Can I Get A Charge-Off Removed From My Credit Report?
By Tonya L Andrews
Many people mistakenly think when a debt has been charged-off that it’s been cancelled by the creditor. This is not true. You are still responsible for paying off the debt. However, you will not be able to use your credit card to make purchases.
Companies, including creditors and lenders, have profits and losses every year. They make money from profits and lose money from losses. When a creditor charges-off your account, it’s declaring your debt as a loss for the company.
Even though the creditor has acknowledged your debt as a loss in its financial records, you don’t get away free. Your creditor will add a negative entry (a charge-off) to your credit report and continue to attempt to collect on the debt.
An account is usually charged off after 180 days, or six months, of less-than-minimum payments. The charge-off will remain on your credit report for seven years from the date it was charged-off. If you pay the debt, it will be updated with a status of “Charged-Off Paid” or “Charged-Off Settled.” Either is better than a simple “charge-off” status, but are still undesirable.
One way to remove a charge-off from your credit report is to wait the seven-year period. Another is to dispute the item, or you can negotiate with the creditor to have it removed after you pay the account in full. It’s important to remove charge-offs for your financial health and improving your credit score.
It’s important to understand how a charge-off can affect your credit score. First and foremost, they don’t look good on your credit score. Being that your credit score in an indication of how responsible a person you are, charge-offs can be a direct reflection of your level of responsibility, even if you are a responsible person in general. Charge-offs can not only pull your credit score down in the short term and long term, they can be very costly to you in the long run. Lenders today do not like charge offs because they are negative credit. Lenders may still lend you money, but they will charge a significantly higher interest rate than if you didn’t have any charge offs. In addition, they charge you substantially more in a down payment for a loan.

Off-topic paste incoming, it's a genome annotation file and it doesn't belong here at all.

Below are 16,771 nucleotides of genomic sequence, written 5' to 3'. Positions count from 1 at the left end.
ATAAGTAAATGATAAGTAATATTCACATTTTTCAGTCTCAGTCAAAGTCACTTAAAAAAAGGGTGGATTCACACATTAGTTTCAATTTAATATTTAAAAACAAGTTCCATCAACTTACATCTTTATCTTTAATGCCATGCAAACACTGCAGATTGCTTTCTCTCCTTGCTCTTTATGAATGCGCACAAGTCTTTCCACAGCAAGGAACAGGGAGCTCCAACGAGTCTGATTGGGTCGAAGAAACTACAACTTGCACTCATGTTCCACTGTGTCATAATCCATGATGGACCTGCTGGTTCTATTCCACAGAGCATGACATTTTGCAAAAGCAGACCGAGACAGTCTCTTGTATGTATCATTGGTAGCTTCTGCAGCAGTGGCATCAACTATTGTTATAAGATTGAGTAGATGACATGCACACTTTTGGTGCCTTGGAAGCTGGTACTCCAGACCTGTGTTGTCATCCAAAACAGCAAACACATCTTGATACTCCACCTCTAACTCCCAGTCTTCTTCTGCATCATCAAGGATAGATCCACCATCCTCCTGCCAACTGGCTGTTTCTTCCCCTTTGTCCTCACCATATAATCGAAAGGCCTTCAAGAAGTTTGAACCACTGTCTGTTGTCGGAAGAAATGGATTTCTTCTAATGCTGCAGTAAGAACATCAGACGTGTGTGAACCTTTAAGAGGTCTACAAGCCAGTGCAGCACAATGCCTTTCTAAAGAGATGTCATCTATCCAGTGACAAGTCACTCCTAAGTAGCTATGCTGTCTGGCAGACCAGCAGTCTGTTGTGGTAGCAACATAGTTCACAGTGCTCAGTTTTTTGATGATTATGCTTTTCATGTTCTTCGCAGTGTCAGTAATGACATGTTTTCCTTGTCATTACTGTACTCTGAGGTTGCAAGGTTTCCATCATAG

The goods news is that you can remove charge-offs from your credit report. If you know the right steps to take, removing charge offs from your credit score can actually be relatively easy. To start, get a copy of all the credit reports from Experian, Equifax, and TransUnion. You have a right to one free credit report every year. You need these so that you can see exactly what is on each of them and if the charge off is on each one.
Once you know which reports have the charge-offs on them, you can do research about how to specifically get them removed. You can open a dispute, write dispute letters and get them removed in this fashion. You can do it all yourself but keep in mind it will take time. You’ll need to put in the hours required to research the proper format for dispute letters, and to also write them, send them, and track the progress.
In addition to doing the work yourself to get charge offs removed from your credit score, you can also hire a reputable credit restoration company to do the work for you. Again, writing the dispute letters yourself does take a significant amount of time, but if you are going to do it, remember to track your progress on your credit report. It’s important that the dispute letters be properly formatted. Otherwise the credit bureaus will ignore them. You will want to review the Fair Credit Reporting Act. You want to find the section in the Fair Credit Reporting Act that states your rights as the consumer to open a dispute and catch the attention of the credit bureaus so they will take action in removing the charge off.
Many people start the process of trying to get negative items, like charge offs, removed from their credit. After starting the process they realize they don’t get the results where hoping for. They simply give up or they find they can use a credit restoration company to help them in the process. If you’d like to hire a credit restoration company to do the work for you, you want to choose a company that delivers concrete results. Do your due diligence and know who you are hiring. Your credit score is too important to leave in the hands of amateurs so make sure the company you are hiring has a good rating with the Better Business Bureau and client success stories to back it up.
Tonya Andrews is a Sales Director with Financial Education Services, a company dedicated to helping individuals achieve and maintain financial health. The FES Credit Restoration Division, United Credit, is backed by a 10 year track record of success and an A+ Rating with the BBB. For more information visit http://www.MyScoreRestore.com.
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